To Roger Scruton, Art Was a Sign of a Society’s Moral Integrity

November 6, 2023 | Ronen Shoval
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The late English philosopher Roger Scruton devoted much of his career to probing the links between tradition and the moral life. Another abiding concern of his work was beauty, a philosophical subject about which he published major studies, covering music, architecture, and the visual arts. Reviewing a new book by Ferenc Hörcher on the role of aesthetics in Scruton’s thought, Ronen Shoval writes:

As one of the most prominent and productive conservative thinkers of the late 20th and early 21st centuries, Scruton lived a long and prolific life as he dedicated himself to exploring philosophy. His life was characterized by a deep appreciation for tradition, community, and the aesthetic aspects of the human experience. He was renowned for his ability to combine theoretical understanding with practical applications.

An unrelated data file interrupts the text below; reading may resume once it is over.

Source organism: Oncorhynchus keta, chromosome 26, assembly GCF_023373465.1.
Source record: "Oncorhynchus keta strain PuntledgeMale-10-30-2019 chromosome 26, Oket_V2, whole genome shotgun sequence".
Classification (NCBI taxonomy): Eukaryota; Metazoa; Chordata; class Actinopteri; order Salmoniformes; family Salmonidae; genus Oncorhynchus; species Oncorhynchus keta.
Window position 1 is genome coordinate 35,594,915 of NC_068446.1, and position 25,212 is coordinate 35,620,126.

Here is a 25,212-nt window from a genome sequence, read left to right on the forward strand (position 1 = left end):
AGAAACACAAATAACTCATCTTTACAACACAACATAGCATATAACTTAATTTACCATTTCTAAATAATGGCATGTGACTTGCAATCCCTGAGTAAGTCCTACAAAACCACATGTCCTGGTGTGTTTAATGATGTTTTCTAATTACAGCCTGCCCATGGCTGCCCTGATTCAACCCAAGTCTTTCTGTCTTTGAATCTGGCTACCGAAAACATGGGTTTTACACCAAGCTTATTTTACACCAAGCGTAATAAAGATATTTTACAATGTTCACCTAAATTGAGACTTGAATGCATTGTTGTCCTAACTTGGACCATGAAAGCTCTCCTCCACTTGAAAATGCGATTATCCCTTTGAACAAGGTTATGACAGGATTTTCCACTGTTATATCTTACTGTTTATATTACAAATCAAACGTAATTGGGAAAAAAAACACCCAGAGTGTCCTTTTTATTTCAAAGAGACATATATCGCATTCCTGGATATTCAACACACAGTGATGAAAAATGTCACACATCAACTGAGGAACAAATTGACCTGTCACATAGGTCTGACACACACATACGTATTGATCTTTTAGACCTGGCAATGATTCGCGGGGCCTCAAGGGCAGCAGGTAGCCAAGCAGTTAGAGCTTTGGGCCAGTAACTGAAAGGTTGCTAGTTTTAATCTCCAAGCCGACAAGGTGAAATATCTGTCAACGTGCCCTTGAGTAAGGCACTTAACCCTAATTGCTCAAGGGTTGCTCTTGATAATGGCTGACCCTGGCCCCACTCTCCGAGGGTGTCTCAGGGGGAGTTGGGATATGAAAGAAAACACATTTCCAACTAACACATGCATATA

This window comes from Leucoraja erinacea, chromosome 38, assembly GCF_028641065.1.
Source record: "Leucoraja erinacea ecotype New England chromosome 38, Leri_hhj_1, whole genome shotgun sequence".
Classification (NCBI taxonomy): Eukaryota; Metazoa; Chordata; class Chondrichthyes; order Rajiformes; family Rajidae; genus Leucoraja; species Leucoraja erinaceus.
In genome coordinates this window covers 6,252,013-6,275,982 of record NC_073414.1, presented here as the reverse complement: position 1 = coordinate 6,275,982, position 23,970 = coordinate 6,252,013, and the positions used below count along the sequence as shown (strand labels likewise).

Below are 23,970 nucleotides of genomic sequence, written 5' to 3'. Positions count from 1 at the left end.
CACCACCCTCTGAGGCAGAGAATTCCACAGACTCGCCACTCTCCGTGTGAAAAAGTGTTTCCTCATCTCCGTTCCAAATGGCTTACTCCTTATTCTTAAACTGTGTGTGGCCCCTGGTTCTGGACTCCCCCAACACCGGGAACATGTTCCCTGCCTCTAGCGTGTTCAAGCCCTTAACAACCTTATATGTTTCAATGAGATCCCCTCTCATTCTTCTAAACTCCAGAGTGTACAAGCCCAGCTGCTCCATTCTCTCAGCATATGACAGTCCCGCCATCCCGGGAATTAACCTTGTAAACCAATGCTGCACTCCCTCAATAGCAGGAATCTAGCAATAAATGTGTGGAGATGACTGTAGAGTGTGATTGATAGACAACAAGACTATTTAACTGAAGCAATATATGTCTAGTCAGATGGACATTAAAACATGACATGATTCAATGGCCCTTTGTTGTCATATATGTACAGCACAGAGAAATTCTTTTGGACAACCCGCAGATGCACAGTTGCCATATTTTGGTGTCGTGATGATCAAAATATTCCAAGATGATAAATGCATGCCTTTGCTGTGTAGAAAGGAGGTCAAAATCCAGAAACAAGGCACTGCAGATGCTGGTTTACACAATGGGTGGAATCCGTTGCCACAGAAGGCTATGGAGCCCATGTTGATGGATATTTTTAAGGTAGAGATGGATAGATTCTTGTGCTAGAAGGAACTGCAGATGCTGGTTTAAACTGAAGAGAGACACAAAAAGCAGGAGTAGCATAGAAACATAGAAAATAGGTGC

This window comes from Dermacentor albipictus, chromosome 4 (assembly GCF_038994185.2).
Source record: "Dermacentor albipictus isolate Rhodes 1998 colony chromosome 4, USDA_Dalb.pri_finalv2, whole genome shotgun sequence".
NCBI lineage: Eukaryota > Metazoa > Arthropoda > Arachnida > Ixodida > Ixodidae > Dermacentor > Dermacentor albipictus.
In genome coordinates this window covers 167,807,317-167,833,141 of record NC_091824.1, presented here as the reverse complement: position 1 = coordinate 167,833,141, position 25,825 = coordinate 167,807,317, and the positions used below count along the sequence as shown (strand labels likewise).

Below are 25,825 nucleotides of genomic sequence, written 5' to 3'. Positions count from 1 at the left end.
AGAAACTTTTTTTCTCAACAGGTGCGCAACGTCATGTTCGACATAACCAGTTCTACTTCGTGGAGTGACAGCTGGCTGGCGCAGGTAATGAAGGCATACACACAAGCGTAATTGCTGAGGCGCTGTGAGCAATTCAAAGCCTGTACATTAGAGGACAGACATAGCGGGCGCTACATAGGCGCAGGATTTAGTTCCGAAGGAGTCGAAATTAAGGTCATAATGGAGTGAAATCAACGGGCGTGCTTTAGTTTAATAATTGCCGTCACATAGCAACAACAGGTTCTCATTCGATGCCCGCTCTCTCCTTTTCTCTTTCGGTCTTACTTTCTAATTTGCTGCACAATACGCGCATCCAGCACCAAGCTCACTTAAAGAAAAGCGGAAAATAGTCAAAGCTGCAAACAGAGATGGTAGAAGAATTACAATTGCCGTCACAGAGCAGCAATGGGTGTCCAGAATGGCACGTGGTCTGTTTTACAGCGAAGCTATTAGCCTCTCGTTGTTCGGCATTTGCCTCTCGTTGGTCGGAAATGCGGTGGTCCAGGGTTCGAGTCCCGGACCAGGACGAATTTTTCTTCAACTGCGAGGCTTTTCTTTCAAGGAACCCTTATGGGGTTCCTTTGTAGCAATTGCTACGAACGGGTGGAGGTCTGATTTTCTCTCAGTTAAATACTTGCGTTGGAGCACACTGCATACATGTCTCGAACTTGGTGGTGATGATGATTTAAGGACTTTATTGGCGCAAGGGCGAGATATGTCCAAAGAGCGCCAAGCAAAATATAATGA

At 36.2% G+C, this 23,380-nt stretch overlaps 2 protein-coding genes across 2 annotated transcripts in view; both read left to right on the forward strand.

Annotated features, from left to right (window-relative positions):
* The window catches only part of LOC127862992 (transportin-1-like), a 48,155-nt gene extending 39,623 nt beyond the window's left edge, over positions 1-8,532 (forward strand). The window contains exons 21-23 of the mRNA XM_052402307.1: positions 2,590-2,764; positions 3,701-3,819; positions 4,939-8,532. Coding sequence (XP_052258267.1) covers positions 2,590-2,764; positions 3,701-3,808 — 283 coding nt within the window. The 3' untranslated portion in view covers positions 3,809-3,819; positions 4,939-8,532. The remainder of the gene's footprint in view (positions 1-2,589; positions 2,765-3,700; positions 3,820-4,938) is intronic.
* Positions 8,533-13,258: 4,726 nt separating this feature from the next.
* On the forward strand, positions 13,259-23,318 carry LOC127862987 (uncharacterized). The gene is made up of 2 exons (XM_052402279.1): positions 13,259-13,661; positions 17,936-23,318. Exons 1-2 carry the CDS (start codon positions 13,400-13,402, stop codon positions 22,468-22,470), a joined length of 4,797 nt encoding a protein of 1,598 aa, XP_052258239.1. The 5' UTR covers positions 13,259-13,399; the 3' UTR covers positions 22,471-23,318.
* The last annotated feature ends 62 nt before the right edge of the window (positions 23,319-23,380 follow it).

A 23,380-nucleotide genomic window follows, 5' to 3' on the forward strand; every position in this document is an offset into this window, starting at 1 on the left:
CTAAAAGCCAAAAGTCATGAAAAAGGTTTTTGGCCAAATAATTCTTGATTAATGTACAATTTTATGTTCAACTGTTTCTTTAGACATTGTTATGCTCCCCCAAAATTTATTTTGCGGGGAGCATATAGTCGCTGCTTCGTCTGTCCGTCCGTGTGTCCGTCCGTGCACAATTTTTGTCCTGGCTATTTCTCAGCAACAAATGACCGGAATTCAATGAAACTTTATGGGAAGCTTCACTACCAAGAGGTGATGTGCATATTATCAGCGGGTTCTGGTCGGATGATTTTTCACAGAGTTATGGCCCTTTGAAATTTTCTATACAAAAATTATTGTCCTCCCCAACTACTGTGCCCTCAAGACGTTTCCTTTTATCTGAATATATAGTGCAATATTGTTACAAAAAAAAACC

One of the central themes Hörcher developed in his book is “aesthetic conservatism,” a term that captures Scruton’s belief in the importance of beauty and art in a healthy society. Scruton argued that art, culture, and tradition are not only intrinsically valuable but also essential to a community’s social and moral fabric. He saw the degradation of art and culture as symptomatic of social decline.

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